Market volatility increased towards the end of the third quarter, as investor optimism seen in July and August was tempered by a variety of factors in September. Worries regarding the continuing spread of the Delta variant, renewed inflation-related concerns, the U.S. debt ceiling, regulatory crackdowns and a potential real estate default in China all pressured equity markets in September. Expectations for the U.S. Federal Reserve (the Fed) to begin tapering sooner rather than later aided in the rise of Treasury yields towards the end of the quarter, with growth and technology stocks being hardest hit by the rising rates.
Canada’s benchmark S&P/TSX Composite Index finished 2.5% lower in September, resulting in a 0.5% decline for the index in the third quarter. Half of the benchmark’s underlying sectors were positive during the quarter, led by consumer staples and industrials, with gains of 4.2% and 3.6%, respectively. The all-important financials and energy sectors ended the quarter up 0.3% and 1.6%, respectively. The health care, consumer discretionary and materials sectors were the main detractors for the quarter, with respective declines of 19.5%, 7.0% and 6.0%. Small-capitalization stocks, as measured by the S&P/TSX Small Cap Index, retreated 3.0% for the period.
The U.S. dollar was 2.3% higher versus the loonie during the quarter, providing a boost to returns of foreign markets from a Canadian investor’s standpoint (note that all returns in this paragraph are in Canadian-dollar terms). Despite declining 4.3% in September, U.S.-based stocks, as measured by the S&P 500 Index, finished the quarter up 2.5%. The benchmark’s top performing sectors for the quarter were financials, communication services and information technology, with respective gains of 4.6%, 3.7% and 3.4%. Industrials, materials and energy were the only sectors to decline during the quarter, falling 2.4%, 1.8% and 0.6%, respectively. International stocks, as measured by the MSCI EAFE Index, advanced 2.8% during the quarter, while emerging markets lost 6.8%.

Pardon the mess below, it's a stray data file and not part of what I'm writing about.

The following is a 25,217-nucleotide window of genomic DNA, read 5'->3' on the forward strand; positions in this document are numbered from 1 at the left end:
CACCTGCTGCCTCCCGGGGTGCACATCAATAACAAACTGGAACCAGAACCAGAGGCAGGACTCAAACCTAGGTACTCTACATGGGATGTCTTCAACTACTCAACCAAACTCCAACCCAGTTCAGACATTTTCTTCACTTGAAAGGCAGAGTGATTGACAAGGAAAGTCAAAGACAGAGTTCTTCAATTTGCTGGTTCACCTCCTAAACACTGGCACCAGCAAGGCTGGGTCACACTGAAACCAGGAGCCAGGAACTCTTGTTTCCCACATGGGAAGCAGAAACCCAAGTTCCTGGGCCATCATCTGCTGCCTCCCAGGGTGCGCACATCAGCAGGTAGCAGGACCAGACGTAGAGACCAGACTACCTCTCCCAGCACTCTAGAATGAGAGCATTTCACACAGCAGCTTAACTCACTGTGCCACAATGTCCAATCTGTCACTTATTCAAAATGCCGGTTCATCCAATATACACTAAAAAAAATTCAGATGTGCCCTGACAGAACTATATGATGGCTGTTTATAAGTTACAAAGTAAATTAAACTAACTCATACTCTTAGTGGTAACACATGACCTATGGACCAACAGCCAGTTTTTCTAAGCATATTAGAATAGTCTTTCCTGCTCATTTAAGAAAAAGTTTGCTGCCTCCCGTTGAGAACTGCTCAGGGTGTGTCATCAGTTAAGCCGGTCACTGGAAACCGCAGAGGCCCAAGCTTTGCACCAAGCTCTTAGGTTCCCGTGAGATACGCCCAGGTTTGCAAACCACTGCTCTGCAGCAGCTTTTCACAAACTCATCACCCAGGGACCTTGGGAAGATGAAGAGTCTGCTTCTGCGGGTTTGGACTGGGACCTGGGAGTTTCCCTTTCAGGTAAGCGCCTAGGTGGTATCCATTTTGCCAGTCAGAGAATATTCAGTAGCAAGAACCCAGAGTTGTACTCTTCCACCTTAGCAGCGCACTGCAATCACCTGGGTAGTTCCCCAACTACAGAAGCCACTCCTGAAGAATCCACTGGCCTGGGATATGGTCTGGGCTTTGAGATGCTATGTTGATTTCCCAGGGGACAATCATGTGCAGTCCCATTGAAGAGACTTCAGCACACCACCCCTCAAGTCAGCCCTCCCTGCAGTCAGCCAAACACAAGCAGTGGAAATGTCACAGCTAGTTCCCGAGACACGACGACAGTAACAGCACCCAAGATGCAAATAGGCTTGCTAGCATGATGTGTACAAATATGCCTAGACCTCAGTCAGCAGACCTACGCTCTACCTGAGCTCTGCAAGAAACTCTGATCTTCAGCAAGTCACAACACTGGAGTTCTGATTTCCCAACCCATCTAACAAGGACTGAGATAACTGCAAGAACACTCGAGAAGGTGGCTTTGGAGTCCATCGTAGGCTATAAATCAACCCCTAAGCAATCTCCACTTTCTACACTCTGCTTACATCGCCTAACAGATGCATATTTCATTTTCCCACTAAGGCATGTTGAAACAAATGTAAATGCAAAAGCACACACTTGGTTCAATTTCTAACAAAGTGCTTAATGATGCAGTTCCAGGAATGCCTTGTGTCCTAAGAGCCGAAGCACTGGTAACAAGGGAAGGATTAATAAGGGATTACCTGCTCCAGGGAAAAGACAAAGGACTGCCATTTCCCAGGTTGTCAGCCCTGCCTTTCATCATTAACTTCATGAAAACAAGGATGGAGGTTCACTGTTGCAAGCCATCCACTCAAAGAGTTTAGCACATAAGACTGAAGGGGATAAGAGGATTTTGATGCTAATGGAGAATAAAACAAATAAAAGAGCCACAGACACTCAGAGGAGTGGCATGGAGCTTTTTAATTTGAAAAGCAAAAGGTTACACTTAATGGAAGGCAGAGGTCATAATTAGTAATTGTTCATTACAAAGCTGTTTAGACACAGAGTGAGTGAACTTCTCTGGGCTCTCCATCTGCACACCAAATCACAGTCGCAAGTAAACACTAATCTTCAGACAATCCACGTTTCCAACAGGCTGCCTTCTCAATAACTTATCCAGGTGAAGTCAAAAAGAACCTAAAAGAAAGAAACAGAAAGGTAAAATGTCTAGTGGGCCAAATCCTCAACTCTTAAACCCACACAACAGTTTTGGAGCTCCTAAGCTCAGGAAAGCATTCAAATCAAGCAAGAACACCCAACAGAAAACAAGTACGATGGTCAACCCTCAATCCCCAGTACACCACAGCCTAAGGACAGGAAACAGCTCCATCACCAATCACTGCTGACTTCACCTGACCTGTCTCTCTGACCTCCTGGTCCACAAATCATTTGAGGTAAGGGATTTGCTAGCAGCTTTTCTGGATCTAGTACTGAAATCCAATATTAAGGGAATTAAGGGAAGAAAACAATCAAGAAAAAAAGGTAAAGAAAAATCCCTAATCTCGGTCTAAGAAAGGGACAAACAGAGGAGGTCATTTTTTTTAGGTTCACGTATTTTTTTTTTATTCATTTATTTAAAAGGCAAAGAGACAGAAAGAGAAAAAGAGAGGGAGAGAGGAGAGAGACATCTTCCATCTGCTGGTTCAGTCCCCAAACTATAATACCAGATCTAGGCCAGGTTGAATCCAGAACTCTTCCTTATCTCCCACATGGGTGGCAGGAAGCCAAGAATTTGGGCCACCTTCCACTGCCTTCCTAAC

The investment-grade fixed income indices we follow moved lower in the third quarter. Canadian investment-grade bonds, as measured by the FTSE Canada Universe Bond Index, shed 0.5% during the quarter, while the key global investmentgrade bond benchmark fell by 0.9%. Global high-yield issues added 0.4%.
Commodity prices were mixed during the third quarter. The price of a barrel of crude oil gained 2.1%, while natural gas soared 60.7%. Gold slipped 0.9% and silver decreased 15.7% over the period.Turning to economic news, inflation in Canada accelerated to 4.1% year-over-year in August. Canadian employment increased by 90,200 jobs in August, as the nation’s unemployment rate fell to 7.1%. The Bank of Canada left its key interest rate unchanged at 0.25% at its September meeting.
U.S. nonfarm payrolls increased by 235,000 in August, as the unemployment rate fell to 5.2%. The consumer price index increased 0.3% month-over-month in August, while the annual inflation figure climbed 5.3% from a year earlier. U.S. retail sales in August rose 0.7%. The Fed kept benchmark interest rates anchored near zero at its September meeting, with Fed Chair Jerome Powell indicating the U.S. central bank could begin scaling back asset purchases in November and complete the process by mid-2022.
It was a tough way to close out Q3 with all major equity indices finishing in the red in September, bringing down third quarter returns. It was not unlike previous third quarters as Q3 is typically the worst quarter for stocks. According to LPL Research, the S&P 500 Index gained 0.7% on average in Q3 over the last 70 years, the lowest average return of any quarter. In contrast, U.S. stocks rose 4% on average during the fourth quarter, with Q4 being positive nearly 80% of the time. Of course, past performance is not an guarantee of future results, but data like this should induce optimism coming off of last month’s downturn as we move into the final three months of the year.
Posted In: Market Updates